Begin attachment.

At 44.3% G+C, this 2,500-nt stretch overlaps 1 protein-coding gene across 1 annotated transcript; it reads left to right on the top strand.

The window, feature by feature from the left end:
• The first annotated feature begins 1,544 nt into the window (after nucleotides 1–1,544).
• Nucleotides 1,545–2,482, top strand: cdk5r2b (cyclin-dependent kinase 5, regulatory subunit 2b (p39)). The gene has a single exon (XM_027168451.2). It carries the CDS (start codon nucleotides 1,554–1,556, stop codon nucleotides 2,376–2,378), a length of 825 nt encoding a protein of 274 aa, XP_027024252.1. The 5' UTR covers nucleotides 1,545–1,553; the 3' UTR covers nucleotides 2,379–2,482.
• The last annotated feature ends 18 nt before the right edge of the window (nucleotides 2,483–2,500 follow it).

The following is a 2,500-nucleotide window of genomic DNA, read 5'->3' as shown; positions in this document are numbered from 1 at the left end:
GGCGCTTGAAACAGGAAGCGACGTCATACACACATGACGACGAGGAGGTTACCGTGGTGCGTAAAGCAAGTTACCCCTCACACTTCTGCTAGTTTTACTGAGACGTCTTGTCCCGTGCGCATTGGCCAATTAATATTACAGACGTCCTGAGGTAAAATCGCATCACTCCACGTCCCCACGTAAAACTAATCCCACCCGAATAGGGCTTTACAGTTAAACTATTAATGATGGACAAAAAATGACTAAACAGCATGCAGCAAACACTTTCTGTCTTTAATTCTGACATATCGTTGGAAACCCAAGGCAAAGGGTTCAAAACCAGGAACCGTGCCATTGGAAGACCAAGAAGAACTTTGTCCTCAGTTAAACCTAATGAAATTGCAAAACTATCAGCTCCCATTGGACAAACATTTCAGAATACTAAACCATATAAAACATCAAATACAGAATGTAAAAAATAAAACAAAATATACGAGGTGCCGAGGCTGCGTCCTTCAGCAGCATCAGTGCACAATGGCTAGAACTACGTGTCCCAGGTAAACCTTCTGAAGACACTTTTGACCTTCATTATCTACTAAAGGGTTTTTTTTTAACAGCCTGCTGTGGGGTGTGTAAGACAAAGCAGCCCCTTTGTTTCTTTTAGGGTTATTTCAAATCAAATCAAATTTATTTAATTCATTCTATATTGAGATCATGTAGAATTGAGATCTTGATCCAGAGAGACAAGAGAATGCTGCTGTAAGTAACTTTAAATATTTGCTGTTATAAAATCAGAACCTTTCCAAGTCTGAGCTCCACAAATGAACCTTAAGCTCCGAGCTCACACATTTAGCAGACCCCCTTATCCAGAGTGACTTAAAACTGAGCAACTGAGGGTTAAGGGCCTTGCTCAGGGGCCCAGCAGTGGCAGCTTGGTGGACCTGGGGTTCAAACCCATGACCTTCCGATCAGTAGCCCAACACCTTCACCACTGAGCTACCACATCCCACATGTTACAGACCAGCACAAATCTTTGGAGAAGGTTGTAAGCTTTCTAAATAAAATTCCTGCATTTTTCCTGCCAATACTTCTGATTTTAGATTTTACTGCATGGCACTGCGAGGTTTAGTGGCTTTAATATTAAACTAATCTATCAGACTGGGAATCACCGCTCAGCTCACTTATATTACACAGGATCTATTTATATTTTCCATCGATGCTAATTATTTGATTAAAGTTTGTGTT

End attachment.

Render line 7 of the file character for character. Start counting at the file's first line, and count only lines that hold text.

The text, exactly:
GGCGCTTGAAACAGGAAGCGACGTCATACACACATGACGACGAGGAGGTTACCGTGGTGCGTAAAGCAAGTTACCCCTCACACTTCTGCTAGTTTTACTGAGACGTCTTGTCCCGTGCGCATTGGCCAATTAATATTACAGACGTCCTGAGGTAAAATCGCATCACTCCACGTCCCCACGTAAAACTAATCCCACCCGAATAGGGCTTTACAGTTAAACTATTAATGATGGACAAAAAATGACTAAACAGCATGCAGCAAACACTTTCTGTCTTTAATTCTGACATATCGTTGGAAACCCAAGGCAAAGGGTTCAAAACCAGGAACCGTGCCATTGGAAGACCAAGAAGAACTTTGTCCTCAGTTAAACCTAATGAAATTGCAAAACTATCAGCTCCCATTGGACAAACATTTCAGAATACTAAACCATATAAAACATCAAATACAGAATGTAAAAAATAAAACAAAATATACGAGGTGCCGAGGCTGCGTCCTTCAGCAGCATCAGTGCACAATGGCTAGAACTACGTGTCCCAGGTAAACCTTCTGAAGACACTTTTGACCTTCATTATCTACTAAAGGGTTTTTTTTTAACAGCCTGCTGTGGGGTGTGTAAGACAAAGCAGCCCCTTTGTTTCTTTTAGGGTTATTTCAAATCAAATCAAATTTATTTAATTCATTCTATATTGAGATCATGTAGAATTGAGATCTTGATCCAGAGAGACAAGAGAATGCTGCTGTAAGTAACTTTAAATATTTGCTGTTATAAAATCAGAACCTTTCCAAGTCTGAGCTCCACAAATGAACCTTAAGCTCCGAGCTCACACATTTAGCAGACCCCCTTATCCAGAGTGACTTAAAACTGAGCAACTGAGGGTTAAGGGCCTTGCTCAGGGGCCCAGCAGTGGCAGCTTGGTGGACCTGGGGTTCAAACCCATGACCTTCCGATCAGTAGCCCAACACCTTCACCACTGAGCTACCACATCCCACATGTTACAGACCAGCACAAATCTTTGGAGAAGGTTGTAAGCTTTCTAAATAAAATTCCTGCATTTTTCCTGCCAATACTTCTGATTTTAGATTTTACTGCATGGCACTGCGAGGTTTAGTGGCTTTAATATTAAACTAATCTATCAGACTGGGAATCACCGCTCAGCTCACTTATATTACACAGGATCTATTTATATTTTCCATCGATGCTAATTATTTGATTAAAGTTTGTGTT